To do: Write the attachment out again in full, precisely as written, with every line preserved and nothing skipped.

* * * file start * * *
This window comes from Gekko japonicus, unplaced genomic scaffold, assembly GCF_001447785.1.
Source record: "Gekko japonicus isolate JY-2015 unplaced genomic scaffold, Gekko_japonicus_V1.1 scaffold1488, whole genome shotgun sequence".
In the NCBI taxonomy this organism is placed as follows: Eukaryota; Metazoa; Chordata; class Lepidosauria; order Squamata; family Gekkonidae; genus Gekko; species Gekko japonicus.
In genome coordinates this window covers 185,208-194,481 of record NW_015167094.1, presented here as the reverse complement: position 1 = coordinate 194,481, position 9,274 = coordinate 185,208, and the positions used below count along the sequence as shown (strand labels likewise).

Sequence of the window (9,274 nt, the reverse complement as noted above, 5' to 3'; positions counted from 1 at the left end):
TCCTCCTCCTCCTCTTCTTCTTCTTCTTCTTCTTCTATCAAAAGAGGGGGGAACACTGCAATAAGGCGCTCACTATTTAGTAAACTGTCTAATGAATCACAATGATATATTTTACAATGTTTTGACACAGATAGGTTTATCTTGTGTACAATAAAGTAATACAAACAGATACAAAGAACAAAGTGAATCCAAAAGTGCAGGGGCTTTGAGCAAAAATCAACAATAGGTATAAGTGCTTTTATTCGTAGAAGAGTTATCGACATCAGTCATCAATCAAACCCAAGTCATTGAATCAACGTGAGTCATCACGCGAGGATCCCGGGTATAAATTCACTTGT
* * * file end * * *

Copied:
This window comes from Gekko japonicus, unplaced genomic scaffold, assembly GCF_001447785.1.
Source record: "Gekko japonicus isolate JY-2015 unplaced genomic scaffold, Gekko_japonicus_V1.1 scaffold1488, whole genome shotgun sequence".
In the NCBI taxonomy this organism is placed as follows: Eukaryota; Metazoa; Chordata; class Lepidosauria; order Squamata; family Gekkonidae; genus Gekko; species Gekko japonicus.
In genome coordinates this window covers 185,208-194,481 of record NW_015167094.1, presented here as the reverse complement: position 1 = coordinate 194,481, position 9,274 = coordinate 185,208, and the positions used below count along the sequence as shown (strand labels likewise).

Sequence of the window (9,274 nt, the reverse complement as noted above, 5' to 3'; positions counted from 1 at the left end):
TCCTCCTCCTCCTCTTCTTCTTCTTCTTCTTCTTCTATCAAAAGAGGGGGGAACACTGCAATAAGGCGCTCACTATTTAGTAAACTGTCTAATGAATCACAATGATATATTTTACAATGTTTTGACACAGATAGGTTTATCTTGTGTACAATAAAGTAATACAAACAGATACAAAGAACAAAGTGAATCCAAAAGTGCAGGGGCTTTGAGCAAAAATCAACAATAGGTATAAGTGCTTTTATTCGTAGAAGAGTTATCGACATCAGTCATCAATCAAACCCAAGTCATTGAATCAACGTGAGTCATCACGCGAGGATCCCGGGTATAAATTCACTTGT